Newsletters
News & Information for Technology Purchasers NewsFactor Sites:       NewsFactor.com     Enterprise Security Today     CRM Daily     Business Report     Sci-Tech Today  
   
This ad will display for the next 20 seconds. Please click for more information, or scroll down to pass the ad, or Close Ad.
Home Enterprise I.T. Cloud Computing Applications Hardware More Topics...
Vblock™ Systems:
Advanced converged infrastructure
increases productivity & lowers costs.

www.vce.com
World Wide Web
Tame your scariest paperwork. Find Out How
Average Rating:
Rate this article:  
Largest DDoS Attack Ever Is Over; Used Unsecured DNS
Largest DDoS Attack Ever Is Over; Used Unsecured DNS

By Barry Levine
March 28, 2013 11:20AM

    Bookmark and Share
The attackers used an amplified DNS reflection technique, in which a DNS request is sent that pretends to come from the victim site, and the unsecured DNS server responds to the site. DNS servers that have not been properly secured can amplify an incoming request, resulting in responses that could be 50 times the request, overwhelming the victim site.
 


The good news is that the largest cyberattack in history is over, and the Net is still standing. The bad news: It could happen again.

The Internet was caught in the crossfire between Spamhaus, a Europe-based non-profit that fights spam, and CyberBunker, a Dutch hosting facility. Spamhaus said it traced substantial streams of spam emanating from CyberBunker, and they put CyberBunker on a blacklist they send to e-mail services, thus resulting in millions of inboxes being blocked from those streams.

Spamhaus' efforts have been estimated to filter out an estimated 80 percent of spam, and many industry observers consider it critical to maintaining a workable global e-mail system. CyberBunker says it is "the only true independent hosting provider in the world," and it will allow customers to host anything, anonymously, except "child porn and anything related to terrorism."

'Scourge of the Internet'

CyberBunker countered the blacklisting with the largest Distributed Denial of Service (DDoS) attack in history. The attack centered on Spamhaus's DNS servers, which are deliberately spread around the globe in order to lessen any counterattack, but the downside was that the volume of the attack was so great, the spillover then clogged the Net around the world. According to Spamhaus, the attacks at their peak were about 300 gigabits per second, compared with attacks against major banks that average in the 50 Gbps range.

During the attack, Spamhaus requested help from California-based security firm CloudFlare. The attackers used an amplified DNS reflection technique, in which a DNS request is sent that pretends to come from the victim site, and the unsecured DNS responds to the site. DNS servers that have not been properly secured can amplify an incoming request, resulting in responses that could be 50 times the request. When those responses are amplified, the traffic can overwhelm the victim site.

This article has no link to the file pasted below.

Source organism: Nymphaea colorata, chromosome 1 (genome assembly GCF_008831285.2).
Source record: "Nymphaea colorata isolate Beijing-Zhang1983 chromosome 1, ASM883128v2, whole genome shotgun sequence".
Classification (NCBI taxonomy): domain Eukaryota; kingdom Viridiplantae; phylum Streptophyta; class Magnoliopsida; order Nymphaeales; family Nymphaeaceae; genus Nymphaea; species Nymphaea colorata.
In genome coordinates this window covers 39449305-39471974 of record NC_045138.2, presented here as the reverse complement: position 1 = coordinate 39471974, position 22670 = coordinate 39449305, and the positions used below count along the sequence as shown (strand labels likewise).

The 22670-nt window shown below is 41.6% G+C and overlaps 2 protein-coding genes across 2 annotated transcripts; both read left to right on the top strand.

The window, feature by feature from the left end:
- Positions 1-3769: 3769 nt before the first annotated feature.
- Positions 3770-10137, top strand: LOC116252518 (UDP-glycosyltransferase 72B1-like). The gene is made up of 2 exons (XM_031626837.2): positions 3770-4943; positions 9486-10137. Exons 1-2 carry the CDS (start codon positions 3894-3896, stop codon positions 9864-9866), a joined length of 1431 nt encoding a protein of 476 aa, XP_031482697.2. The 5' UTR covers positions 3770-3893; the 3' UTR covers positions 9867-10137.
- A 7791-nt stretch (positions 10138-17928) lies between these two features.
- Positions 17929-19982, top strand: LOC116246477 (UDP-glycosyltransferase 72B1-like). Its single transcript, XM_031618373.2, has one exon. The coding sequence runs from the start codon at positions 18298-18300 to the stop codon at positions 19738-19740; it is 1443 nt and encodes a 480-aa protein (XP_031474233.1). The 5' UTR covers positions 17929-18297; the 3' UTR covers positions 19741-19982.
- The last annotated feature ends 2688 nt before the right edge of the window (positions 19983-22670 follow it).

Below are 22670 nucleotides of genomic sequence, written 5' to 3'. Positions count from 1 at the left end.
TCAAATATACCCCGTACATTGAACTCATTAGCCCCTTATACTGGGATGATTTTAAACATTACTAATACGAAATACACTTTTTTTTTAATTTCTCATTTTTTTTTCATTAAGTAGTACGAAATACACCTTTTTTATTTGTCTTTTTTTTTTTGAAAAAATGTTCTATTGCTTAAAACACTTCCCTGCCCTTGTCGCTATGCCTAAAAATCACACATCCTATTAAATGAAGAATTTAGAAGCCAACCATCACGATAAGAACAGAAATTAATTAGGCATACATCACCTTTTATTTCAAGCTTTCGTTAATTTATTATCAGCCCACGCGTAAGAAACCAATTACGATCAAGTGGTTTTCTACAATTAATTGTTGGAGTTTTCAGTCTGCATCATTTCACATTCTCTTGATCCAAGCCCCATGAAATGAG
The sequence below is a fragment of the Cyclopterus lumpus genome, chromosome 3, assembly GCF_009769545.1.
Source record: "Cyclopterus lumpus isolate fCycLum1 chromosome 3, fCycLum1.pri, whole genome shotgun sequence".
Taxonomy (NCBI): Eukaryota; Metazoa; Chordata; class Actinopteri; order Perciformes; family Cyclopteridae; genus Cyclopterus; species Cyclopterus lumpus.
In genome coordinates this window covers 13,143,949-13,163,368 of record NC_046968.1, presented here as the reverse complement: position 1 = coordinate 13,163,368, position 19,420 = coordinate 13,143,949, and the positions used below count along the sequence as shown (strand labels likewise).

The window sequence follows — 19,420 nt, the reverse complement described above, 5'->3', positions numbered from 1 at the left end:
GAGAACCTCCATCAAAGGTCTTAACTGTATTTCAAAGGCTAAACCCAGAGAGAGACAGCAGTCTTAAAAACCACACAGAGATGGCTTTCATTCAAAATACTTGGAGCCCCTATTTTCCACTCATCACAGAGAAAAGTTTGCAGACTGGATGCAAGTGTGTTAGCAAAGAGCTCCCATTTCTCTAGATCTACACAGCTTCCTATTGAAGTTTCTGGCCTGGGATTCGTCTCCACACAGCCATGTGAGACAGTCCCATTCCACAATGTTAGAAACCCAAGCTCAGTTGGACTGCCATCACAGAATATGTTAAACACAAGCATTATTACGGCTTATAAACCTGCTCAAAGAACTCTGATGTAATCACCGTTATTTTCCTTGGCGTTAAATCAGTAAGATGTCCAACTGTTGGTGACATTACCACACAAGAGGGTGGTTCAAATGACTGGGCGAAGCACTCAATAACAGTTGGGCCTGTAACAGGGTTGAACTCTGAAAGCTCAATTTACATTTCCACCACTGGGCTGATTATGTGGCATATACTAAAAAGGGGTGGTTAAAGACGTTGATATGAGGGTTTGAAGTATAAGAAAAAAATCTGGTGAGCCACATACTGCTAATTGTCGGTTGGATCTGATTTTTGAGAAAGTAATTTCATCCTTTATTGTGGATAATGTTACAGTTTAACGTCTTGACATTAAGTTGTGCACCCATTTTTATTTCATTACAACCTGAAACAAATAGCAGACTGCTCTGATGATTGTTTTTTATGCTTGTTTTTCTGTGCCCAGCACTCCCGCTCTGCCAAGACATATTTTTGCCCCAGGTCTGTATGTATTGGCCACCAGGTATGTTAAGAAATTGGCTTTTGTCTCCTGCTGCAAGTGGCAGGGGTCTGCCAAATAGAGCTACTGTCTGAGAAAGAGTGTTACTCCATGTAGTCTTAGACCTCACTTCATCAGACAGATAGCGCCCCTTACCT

Domain Name System computers translate the text in Web addresses into numerical IP addresses that computers use, so if a DNS server is unavailable, Web users routed to that server cannot access Web sites.

In a posting on its corporate blog last week, CloudFlare's Matthew Prince joined others who have noted that DNS servers are a vulnerable spot in the Web.

"Open DNS resolvers are quickly becoming the scourge of the Internet," Prince wrote, "and the size of these attacks will only continue to rise until all providers make a concerted effort to close them." (continued...)

1  |  2  |  Next Page >

 

Tell Us What You Think
Comment:

Name:



APC has an established a reputation for solid products that virtually pay for themselves upon installation. Who has time to spend worrying about system downtime? APC makes it easy for you to focus on business growth instead of business downtime with reliable data center systems and IT solutions. Learn more here.


 World Wide Web
1.   Google Maps, Now with Time Travel
2.   NYPD Twitter Campaign Backfires
3.   Net Gets Faster, But Easier to Attack
4.   Verizon Report Exposes Cyberthreats
5.   Aereo CEO Speaks Out on Future


advertisement
Product Information and Resources for Technology You Can Use To Boost Your Business

Network Security Spotlight
Tech Giants Fund Initiative To Prevent Future Heartbleeds
Can more funding prevent Heartbleed vulnerabilities in future open-source software? A new Core Infrastructure Initiative at the Linux Foundation is attempting to find out.
 
What Verizon's Data Breach Report Can Teach Enterprises
It’s probably not a jaw-dropper, but cyberespionage is officially on the rise. And the use of stolen or misused credentials is still the leading way the bad guys gain access to corporate information.
 
Top Cyberthreats Exposed by Verizon Report
Beyond Heartbleed, there are cyberthreats vying to take down enterprise networks, corrupt smartphones, and wreak havoc on businesses. Verizon is exposing these threats in a new report.
 

Navigation
NewsFactor Network
Home/Top News | Enterprise I.T. | Cloud Computing | Applications | Hardware | Mobile Tech | Big Data | Communications
World Wide Web | Network Security | Data Storage | Small Business | Microsoft/Windows | Apple/Mac | Linux/Open Source | Personal Tech
Press Releases
NewsFactor Network Enterprise I.T. Sites
NewsFactor Technology News | Enterprise Security Today | CRM Daily

NewsFactor Business and Innovation Sites
Sci-Tech Today | NewsFactor Business Report

NewsFactor Services
FreeNewsFeed | Free Newsletters | XML/RSS Feed

About NewsFactor Network | How To Contact Us | Article Reprints | Careers @ NewsFactor | Services for PR Pros | Top Tech Wire | How To Advertise

Privacy Policy | Terms of Service
© Copyright 2000-2014 NewsFactor Network. All rights reserved. Article rating technology by Blogowogo. Member of Accuserve Ad Network.